In response to the LGSCO’s probing, the Council advised that the contractor ought to have compared the work specifications against the plans to ensure a plinth was provided, but that they were relatively new to Council procedures and had learned from these events. Also, that the Council knew the timescales for the works were not in keeping with government guidance, in place prior to March 2022 – ‘Delivering Housing Adaptations for Disabled People: a detailed guide to related legislation, guidance and good practice’ –  but that it did undertake performance reviews regularly to try to make improvements.

What was found

Regarding the original priority given to Mr C’s adaptations – a Council policy document about this was not easy to follow, but did make distinctions between its priority bands according to the impact upon the person in need, of the lack of an adaptation. As such, there was no fault with this aspect of the matter.

Regarding Mr C’s placement in the priority 3 band – the January 2021 assessment did not identify a “significant” risk to Mr C or Miss B. However, it was not unreasonable for Miss B to have considered band 2 more appropriate. The Council exercised a choice between two bands and that decision could not be criticised unless it was taken as a result of fault. However, that was not the case here, given that no pertinent facts objectively compelling a higher banding appear to have been overlooked.

Regarding the length of time taken to complete the works – the LGSCO noted the Council did not follow best practice in setting out step-by-step timescales, but noted its intent to do so, going forwards. However, even without delays, Mr C was originally told the adaptations would take twice as long as the  DFG guidance envisaged. Then, in actuality, the delays were even longer, taking around 19 months from the original enquiry and much longer than Mr C was originally told.

The Council attributed some delays to the landlord and contractor but the LGSCO found this not to be the case. A further cause of delay was the omission of a plinth and while this arose as a result of discrepancies between the plan and the work specifications in the hands of an inexperienced contractor, this did not remove the Council’s responsibility for some of the confusion and associated delays.

As such, delays due to Council fault and/or service failure did cause Mr C an injustice in having to struggle for an unnecessarily extended period, throughout which more of a health and safety risk was posed to him. The Council was also at fault in connection with its August 2021 conversation with Miss B which led her to believe the works would be completed by the end of the year, which it seems was never actually likely, but did cause Mr C to reject earlier repairs from his landlord and unrealistically raised Miss B’s expectations, which was an injustice.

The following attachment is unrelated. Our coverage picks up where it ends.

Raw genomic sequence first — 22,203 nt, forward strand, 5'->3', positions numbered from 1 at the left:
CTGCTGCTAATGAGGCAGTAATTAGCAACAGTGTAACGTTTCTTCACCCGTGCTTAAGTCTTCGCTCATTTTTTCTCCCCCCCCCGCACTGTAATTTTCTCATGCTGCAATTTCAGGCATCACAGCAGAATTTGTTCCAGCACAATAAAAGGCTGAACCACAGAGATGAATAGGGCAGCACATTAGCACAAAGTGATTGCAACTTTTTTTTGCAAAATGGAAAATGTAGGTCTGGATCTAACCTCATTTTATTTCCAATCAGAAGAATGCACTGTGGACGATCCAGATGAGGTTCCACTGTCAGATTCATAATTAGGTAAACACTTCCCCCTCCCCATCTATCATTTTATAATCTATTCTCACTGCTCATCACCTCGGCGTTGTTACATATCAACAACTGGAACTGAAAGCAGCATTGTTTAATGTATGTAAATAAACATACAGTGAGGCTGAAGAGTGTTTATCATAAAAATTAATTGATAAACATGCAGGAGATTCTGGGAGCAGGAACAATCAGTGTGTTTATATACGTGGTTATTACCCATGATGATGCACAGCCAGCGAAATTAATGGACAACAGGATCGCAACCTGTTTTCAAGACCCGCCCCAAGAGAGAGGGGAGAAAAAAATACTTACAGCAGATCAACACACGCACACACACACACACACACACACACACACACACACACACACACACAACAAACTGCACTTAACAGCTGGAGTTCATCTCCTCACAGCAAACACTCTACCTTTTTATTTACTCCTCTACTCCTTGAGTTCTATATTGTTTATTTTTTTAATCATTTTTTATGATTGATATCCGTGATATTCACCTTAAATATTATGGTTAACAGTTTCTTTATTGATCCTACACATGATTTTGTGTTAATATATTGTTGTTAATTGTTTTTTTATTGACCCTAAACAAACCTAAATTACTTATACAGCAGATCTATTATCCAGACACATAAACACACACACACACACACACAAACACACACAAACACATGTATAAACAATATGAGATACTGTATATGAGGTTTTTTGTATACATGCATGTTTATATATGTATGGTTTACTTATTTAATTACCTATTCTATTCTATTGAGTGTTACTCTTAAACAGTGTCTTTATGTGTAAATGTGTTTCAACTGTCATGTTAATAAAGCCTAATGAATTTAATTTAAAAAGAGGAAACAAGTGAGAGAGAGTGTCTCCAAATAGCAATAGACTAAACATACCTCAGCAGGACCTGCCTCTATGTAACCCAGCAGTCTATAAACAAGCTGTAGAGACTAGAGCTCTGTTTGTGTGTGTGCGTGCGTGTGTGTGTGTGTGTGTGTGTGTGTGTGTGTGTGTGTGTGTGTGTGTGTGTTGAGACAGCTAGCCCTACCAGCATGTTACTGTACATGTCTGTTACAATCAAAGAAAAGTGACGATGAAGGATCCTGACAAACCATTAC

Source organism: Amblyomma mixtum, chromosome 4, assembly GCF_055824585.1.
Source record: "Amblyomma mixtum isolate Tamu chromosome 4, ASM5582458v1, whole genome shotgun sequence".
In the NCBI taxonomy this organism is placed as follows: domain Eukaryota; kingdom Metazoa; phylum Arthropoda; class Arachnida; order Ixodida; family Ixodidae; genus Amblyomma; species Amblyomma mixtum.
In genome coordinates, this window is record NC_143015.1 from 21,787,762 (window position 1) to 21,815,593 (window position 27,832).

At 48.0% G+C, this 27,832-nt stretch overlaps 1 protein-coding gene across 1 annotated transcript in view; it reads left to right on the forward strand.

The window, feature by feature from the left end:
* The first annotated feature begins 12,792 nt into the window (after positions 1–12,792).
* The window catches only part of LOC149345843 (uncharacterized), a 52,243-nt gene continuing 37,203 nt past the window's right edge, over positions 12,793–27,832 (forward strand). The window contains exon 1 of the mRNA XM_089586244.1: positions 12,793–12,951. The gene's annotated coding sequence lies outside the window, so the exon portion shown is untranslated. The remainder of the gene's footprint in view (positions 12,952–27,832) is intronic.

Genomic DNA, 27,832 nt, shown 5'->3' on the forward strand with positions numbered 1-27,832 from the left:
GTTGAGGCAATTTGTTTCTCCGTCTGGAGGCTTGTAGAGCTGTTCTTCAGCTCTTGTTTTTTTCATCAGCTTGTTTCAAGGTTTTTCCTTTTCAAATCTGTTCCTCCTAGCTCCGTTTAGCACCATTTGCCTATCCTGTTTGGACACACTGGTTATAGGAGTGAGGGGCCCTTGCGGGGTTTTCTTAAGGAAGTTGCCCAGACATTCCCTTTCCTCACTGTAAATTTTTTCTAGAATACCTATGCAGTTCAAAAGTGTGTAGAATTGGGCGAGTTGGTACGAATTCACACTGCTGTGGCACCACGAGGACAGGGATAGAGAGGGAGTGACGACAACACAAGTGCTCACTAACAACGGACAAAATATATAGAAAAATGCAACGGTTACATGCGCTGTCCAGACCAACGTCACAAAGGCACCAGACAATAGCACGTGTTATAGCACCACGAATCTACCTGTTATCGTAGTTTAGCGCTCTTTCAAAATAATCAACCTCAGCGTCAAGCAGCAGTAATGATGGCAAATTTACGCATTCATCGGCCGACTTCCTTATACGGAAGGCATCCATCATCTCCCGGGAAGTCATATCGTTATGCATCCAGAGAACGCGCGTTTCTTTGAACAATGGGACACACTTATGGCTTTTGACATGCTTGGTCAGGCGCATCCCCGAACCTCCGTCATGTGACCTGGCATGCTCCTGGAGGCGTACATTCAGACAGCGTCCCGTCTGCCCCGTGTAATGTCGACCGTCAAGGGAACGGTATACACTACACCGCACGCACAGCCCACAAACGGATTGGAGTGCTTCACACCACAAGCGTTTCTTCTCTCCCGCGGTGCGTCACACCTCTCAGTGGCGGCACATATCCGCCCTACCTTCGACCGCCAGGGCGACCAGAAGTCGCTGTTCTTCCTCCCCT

Additionally, the Council failed to meet expectations relating to the difficulties with the building contractor. That is, the Council surveyor gave the impression that support would be available if difficulties arose, but there were around three to four weeks in June 2022 “when Miss B must have felt abandoned” by the Council. As such, the service fell short or what might have reasonably been expected, causing additional distress on top of that caused by the contractor.

The Council accepted these findings and agreed to action in keeping with the LGSCOs own guidance as to payment levels around the deprivation of modifications that would otherwise have improved daily life (between £150 and £350 per affected month). 

The Council was required to pay Mr C £1,200 to recognise the distress and difficulties caused over eight months waiting for DFG works to be completed. Also, to apologise to Miss B and Mr C, accepting the findings of this investigation. Further, to pay Miss B £300 in recognition of her distress, inappropriately raised expectations, wrong advice on timescales, difficulties contacting the Council and worry for her father’s welfare.

The Council also agreed to learn wider lessons and that discussion of this case would inform the next review of the adaptations service which would discuss ways to improve performance to thereby meet government expectations on DFG works timescales; particularly regarding ‘stage three’ where the notable delays happened in this case and regarding improved communication with landlords regarding consent to works and reducing the otherwise lengthy processes involved.

Finally, within three months, the Council would complete and introduce improvement measures around keeping DFG applicants better informed as to likely timescales of each stage of the adaptations process.